by Nell Dunn

Colne Dramatic Society

Designed & Directed by John Mills


For those who remember, the 1970s was a time of upheaval and change, of politics and protest, as well as the decade that fashion (supposedly) forgot.  From that chaos came many new cutting-edge writers and plays – and Colne Dramatic Society’s latest offering, “Steaming” by Nell Dunn, is one of those works.


“Steaming” is a study of the lives and relationships of a group of six very disparate ladies who come together once a week at a local Turkish Bath.  Here they share their dreams and disappointments while lounging in their favourite Council-run plunge pools, spas, showers and personal treatment rooms.


But their comfort and security are shattered when it is announced that the Baths are to be closed in six weeks’ time – news which calls the group to arms and changes each and every one of them forever.


This production successfully brought to the Little Theatre stage not only the flavour of the 1970s but a stunning set giving us all the faded grandeur of a Victorian Bathhouse.  A projection of such a building on the stage screen set the tone beautifully and to one side, some clever lighting gave a reflection of water on the wall, coming from the ‘plunge pool’ on the stage apron.


And when the screen went up, the set did not disappoint.  On a tiny 15-foot wide space Director/Designer, John Mills had created a stunningly accurate period treatment room, complete with six entrances, a staircase, stained glass window and ornate Eastern cut door frames.  Indeed, overall, the technical side of the production was outstanding, most especially in the set, and also the costumes and some very subtle lighting changes.


We firstly meet Violet, Manager of the spa for 18 years.  In this difficult linchpin role, Marilyn McGinty - last seen at CDS in the Farndale Christmas Carol - was assured and gave a strong performance.


The first regular to arrive is Josie – a loud mouthed, sex mad, unemployed skint woman of a certain age who has terrible taste in men, an ex-husband sent to jail, a son who has spent time in borstal and an abusive German boyfriend.  When Susan Ellison walked on in this role, the stage lit up – her costumes were superb (I haven’t seen fully sequined hot pants for many a year) and her handling of some very raunchy material was very funny.  As her character develops, she blossoms in confidence, even if at the end her wishes are unchanged – “I pray for courage – and a good sex life!”  Amazingly this was Susan’s first stage performance and she did herself proud in every way.


In the role of Mrs Meadows and her daughter, Dawn, we had a great double act played by Claire Conboy and Susan Hartley.  Claire’s costume, with heavy textured coat, was reminiscent of grannies of yesteryear and she did well to portray an often, unsympathetic character.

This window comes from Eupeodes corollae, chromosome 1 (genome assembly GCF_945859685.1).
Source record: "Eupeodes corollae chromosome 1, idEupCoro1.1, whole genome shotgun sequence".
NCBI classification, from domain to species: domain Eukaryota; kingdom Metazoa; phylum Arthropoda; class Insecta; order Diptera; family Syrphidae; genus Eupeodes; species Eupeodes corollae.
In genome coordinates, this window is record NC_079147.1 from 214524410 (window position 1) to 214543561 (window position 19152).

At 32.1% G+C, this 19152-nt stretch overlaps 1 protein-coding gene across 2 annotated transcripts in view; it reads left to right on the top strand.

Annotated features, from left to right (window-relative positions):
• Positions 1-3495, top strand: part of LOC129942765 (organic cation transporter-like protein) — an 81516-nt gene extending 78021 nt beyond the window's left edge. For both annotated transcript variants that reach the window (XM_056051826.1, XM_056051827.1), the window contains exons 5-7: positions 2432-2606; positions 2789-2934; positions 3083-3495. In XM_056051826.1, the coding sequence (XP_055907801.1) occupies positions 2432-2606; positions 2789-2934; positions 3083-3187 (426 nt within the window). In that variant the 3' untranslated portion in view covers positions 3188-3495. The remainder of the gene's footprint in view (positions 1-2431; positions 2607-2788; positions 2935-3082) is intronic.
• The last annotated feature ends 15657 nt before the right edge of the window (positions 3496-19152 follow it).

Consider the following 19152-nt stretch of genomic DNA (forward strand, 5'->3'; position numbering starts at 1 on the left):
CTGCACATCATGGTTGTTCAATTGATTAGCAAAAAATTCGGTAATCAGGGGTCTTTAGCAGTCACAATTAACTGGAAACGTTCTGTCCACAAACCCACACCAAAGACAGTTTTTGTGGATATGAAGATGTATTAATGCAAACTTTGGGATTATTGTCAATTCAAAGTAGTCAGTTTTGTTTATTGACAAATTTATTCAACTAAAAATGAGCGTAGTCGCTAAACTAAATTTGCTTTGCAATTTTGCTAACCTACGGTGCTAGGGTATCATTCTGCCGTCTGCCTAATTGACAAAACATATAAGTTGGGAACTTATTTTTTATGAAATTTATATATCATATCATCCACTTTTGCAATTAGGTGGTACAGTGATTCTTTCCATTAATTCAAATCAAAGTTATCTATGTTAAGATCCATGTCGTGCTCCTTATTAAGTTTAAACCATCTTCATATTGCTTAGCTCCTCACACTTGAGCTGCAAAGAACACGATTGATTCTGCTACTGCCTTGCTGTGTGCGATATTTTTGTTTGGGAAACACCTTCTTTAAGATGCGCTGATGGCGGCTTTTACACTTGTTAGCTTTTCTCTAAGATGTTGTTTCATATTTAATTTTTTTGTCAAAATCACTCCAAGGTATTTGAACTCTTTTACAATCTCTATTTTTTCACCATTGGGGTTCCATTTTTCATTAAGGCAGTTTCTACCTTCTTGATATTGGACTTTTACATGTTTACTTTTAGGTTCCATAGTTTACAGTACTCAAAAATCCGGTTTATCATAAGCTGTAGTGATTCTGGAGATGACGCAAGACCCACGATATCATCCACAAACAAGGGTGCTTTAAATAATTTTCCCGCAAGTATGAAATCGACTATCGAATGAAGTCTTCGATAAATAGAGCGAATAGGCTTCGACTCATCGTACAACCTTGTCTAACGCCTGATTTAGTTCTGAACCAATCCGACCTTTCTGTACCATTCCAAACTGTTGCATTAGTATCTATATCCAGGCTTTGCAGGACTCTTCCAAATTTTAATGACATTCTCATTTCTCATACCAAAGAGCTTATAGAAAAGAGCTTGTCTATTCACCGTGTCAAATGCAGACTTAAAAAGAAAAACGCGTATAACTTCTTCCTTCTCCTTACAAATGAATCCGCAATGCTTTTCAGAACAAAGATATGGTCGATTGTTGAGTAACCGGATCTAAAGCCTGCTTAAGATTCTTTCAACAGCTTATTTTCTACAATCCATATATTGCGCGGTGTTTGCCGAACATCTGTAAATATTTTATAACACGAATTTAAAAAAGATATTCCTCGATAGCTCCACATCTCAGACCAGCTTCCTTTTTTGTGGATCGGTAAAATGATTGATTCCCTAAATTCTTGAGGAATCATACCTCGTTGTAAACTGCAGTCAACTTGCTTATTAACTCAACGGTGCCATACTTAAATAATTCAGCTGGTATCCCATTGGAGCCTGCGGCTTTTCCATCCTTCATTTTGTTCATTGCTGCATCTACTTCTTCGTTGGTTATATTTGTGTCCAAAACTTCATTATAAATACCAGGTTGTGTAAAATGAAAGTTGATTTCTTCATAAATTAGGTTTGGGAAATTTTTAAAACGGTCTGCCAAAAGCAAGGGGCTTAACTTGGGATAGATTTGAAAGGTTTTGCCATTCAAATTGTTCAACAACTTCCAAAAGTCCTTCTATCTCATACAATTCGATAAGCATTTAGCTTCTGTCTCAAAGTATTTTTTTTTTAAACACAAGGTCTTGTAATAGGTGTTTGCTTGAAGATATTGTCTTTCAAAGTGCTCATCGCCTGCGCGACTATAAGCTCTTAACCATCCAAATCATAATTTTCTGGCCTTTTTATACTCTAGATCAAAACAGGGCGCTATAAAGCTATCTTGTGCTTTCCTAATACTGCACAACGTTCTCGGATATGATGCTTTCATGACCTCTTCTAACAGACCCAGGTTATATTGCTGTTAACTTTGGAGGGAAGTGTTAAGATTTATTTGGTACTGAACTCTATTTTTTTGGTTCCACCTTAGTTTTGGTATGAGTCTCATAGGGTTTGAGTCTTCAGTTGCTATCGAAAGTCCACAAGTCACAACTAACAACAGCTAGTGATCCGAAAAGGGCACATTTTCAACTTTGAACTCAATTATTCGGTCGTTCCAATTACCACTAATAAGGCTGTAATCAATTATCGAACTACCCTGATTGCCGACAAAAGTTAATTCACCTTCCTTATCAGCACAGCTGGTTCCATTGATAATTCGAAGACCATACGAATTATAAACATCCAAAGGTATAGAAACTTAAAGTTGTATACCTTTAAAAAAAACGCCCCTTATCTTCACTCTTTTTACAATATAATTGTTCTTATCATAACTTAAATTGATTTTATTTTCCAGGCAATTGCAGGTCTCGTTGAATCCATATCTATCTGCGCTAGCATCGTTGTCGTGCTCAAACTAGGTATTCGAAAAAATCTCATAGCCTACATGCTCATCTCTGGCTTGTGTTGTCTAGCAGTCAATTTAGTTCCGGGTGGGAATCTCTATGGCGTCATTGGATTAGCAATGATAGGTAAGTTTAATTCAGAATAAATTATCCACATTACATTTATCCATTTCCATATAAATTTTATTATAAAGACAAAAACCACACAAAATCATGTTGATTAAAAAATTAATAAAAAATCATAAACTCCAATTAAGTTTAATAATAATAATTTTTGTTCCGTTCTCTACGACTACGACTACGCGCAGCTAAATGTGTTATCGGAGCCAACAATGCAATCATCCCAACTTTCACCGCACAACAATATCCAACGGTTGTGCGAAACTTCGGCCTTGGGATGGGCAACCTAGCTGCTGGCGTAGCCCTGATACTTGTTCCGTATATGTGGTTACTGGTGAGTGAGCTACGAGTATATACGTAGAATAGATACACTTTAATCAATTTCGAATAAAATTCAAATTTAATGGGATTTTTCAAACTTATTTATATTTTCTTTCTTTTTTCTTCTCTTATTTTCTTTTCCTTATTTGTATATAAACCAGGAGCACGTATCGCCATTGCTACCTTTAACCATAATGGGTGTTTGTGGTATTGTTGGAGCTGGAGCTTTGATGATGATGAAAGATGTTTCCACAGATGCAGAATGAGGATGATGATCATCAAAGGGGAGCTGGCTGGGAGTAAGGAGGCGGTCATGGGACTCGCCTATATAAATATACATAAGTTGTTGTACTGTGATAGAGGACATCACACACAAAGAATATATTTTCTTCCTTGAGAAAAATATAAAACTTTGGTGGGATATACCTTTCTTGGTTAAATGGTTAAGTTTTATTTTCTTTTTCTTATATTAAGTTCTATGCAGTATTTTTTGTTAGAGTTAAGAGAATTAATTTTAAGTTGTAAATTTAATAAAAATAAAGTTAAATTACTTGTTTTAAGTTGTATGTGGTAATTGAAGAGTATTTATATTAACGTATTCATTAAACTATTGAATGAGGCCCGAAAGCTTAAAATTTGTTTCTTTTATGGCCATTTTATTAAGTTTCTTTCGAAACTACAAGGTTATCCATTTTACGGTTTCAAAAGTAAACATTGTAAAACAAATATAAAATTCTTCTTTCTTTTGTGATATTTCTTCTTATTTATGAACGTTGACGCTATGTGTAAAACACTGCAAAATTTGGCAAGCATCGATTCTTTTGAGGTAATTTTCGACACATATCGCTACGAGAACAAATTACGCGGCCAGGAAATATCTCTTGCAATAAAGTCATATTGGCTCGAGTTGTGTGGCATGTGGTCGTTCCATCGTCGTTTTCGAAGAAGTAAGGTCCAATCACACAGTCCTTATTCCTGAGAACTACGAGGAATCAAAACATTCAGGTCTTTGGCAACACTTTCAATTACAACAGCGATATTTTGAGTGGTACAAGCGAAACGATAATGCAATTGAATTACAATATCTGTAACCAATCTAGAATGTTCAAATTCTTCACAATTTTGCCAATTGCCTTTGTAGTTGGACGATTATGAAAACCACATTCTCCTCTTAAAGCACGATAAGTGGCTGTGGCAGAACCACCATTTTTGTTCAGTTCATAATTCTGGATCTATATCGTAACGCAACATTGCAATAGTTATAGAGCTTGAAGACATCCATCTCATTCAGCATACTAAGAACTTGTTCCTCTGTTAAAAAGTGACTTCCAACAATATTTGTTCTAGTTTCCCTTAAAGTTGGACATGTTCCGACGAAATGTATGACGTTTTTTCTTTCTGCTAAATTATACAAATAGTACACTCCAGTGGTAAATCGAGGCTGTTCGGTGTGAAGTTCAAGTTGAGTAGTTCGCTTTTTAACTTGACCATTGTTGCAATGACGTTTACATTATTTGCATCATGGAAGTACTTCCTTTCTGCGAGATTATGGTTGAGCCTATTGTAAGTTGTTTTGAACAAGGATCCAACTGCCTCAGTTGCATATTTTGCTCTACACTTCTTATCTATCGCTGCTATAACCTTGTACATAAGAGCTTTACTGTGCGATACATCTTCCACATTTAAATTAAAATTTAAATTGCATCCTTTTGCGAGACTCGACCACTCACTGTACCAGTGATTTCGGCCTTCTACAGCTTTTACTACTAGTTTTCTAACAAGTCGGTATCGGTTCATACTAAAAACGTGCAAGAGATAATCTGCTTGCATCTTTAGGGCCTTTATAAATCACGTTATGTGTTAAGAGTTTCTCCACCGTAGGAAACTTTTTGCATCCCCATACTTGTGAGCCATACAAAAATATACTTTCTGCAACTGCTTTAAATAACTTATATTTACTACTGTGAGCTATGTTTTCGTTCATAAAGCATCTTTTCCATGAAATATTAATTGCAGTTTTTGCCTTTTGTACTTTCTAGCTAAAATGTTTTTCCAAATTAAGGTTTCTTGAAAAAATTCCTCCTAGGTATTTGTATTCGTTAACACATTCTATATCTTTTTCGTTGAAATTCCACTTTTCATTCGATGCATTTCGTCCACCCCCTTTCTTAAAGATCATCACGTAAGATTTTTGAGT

Susan Hartley’s portrayal of Dawn, a grown woman with continued educational challenges, and a shady background involving the police and possible abuse, was a beautiful performance, ranging from her long vacant stares, her rebellious moments (which reminded me of Harry Enfield’s, Kevin, the Teenager), and a wonderful skipping scene, to her final rebellion resplendent in scarlet lacy bra and panties!  She was another stage newcomer – but again, she shows much promise for the future!


The role of the odd one out, Nancy, was played with great confidence as always by CDS regular, Vivienne Thornber.  Seemingly ‘the lucky one’, Nancy slowly reveals she is just as unhappy as the rest.  Married to a barrister, after 22 years of formal dinners, magnolias round the windows, and Laura Ashley frocks, her husband has left her!  Although initially lost, by the end of the tale she has a plan – “I’m looking for a man.  I want to have some sex!”  As always Vivienne gave a terrific performance in one of the ‘lower key’ roles of the play.


The final member of the sextet, Jane, made a notable entrance in her ‘hippy’ free-living colourful outfits – she was truly fab’n’groovy and has really lived the free life that others may dream of.  But again, not all was as it seemed.  “There is something demoralising about being a student living off a grant at 45.”  But with the help of her female cohorts she, too, finds a way forward – now all she wants is to find a man – or woman – to make her happy.  Corrina Clark, who has most recently been more involved in Garrick productions, was perfect for this role. She moved beautifully on stage, was assured in her delivery and confident in her stage presence.  A lovely, colourful, exuberant performance.


This play is unashamedly BY a woman, ABOUT women and FOR women, so it is not surprising that the only male role is small and without much depth.  Andy Bell played the part well (this role being played part of the week by David Anthony Cross), and certainly made the most of his big moment at the end of the play when the ladies get their own back on this Little Hitler.  We certainly got to see a lot more of him than expected!


Despite the future of the baths being in doubt, the play ends on a high note with Bill running off to hide, Dawn brandishing her new ‘souvenir’ and everyone having a jolly good time to the strains of Shania Twain’s “Man, I Feel Like a Woman”


This is a forgotten play, very much of its time, and I can appreciate why it is seldom performed by amateurs.


Nell Dunn’s script is dated – though in these days of cutbacks and austerity perhaps it is right back on trend.  But its greatest strength is in the gradual unpeeling of the facades of each of these women, all of whom are unhappy with their lot, but for whom the camaraderie and friendships they find at the baths gives them a chance to see beyond their tiny world, and to consider what MIGHT have been – and indeed what still may be.